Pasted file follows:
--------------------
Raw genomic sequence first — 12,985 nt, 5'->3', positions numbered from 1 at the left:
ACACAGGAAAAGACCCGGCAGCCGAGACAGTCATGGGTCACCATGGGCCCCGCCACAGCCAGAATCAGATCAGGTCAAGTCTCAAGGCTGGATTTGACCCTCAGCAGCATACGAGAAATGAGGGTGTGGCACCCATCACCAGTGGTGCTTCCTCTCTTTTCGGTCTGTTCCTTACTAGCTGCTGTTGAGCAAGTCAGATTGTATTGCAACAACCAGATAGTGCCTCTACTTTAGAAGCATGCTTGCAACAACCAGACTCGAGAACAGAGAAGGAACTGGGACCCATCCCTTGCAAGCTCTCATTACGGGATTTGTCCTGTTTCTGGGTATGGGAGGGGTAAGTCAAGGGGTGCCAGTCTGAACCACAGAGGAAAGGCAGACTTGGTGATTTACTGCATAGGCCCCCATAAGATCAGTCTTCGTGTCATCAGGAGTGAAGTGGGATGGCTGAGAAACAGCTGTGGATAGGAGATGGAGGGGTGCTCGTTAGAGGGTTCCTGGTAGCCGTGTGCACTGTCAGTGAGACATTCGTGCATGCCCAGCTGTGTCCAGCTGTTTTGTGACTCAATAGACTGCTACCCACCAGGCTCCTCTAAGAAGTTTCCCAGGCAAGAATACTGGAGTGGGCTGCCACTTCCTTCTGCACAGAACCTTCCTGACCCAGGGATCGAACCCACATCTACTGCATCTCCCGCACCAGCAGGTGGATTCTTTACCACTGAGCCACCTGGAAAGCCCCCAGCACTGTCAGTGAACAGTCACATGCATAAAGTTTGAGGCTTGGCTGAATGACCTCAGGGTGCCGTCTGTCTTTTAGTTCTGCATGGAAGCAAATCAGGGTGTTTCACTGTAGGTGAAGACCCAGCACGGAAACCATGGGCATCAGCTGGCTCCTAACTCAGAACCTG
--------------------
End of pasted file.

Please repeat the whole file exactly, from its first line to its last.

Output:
Raw genomic sequence first — 12,985 nt, 5'->3', positions numbered from 1 at the left:
ACACAGGAAAAGACCCGGCAGCCGAGACAGTCATGGGTCACCATGGGCCCCGCCACAGCCAGAATCAGATCAGGTCAAGTCTCAAGGCTGGATTTGACCCTCAGCAGCATACGAGAAATGAGGGTGTGGCACCCATCACCAGTGGTGCTTCCTCTCTTTTCGGTCTGTTCCTTACTAGCTGCTGTTGAGCAAGTCAGATTGTATTGCAACAACCAGATAGTGCCTCTACTTTAGAAGCATGCTTGCAACAACCAGACTCGAGAACAGAGAAGGAACTGGGACCCATCCCTTGCAAGCTCTCATTACGGGATTTGTCCTGTTTCTGGGTATGGGAGGGGTAAGTCAAGGGGTGCCAGTCTGAACCACAGAGGAAAGGCAGACTTGGTGATTTACTGCATAGGCCCCCATAAGATCAGTCTTCGTGTCATCAGGAGTGAAGTGGGATGGCTGAGAAACAGCTGTGGATAGGAGATGGAGGGGTGCTCGTTAGAGGGTTCCTGGTAGCCGTGTGCACTGTCAGTGAGACATTCGTGCATGCCCAGCTGTGTCCAGCTGTTTTGTGACTCAATAGACTGCTACCCACCAGGCTCCTCTAAGAAGTTTCCCAGGCAAGAATACTGGAGTGGGCTGCCACTTCCTTCTGCACAGAACCTTCCTGACCCAGGGATCGAACCCACATCTACTGCATCTCCCGCACCAGCAGGTGGATTCTTTACCACTGAGCCACCTGGAAAGCCCCCAGCACTGTCAGTGAACAGTCACATGCATAAAGTTTGAGGCTTGGCTGAATGACCTCAGGGTGCCGTCTGTCTTTTAGTTCTGCATGGAAGCAAATCAGGGTGTTTCACTGTAGGTGAAGACCCAGCACGGAAACCATGGGCATCAGCTGGCTCCTAACTCAGAACCTG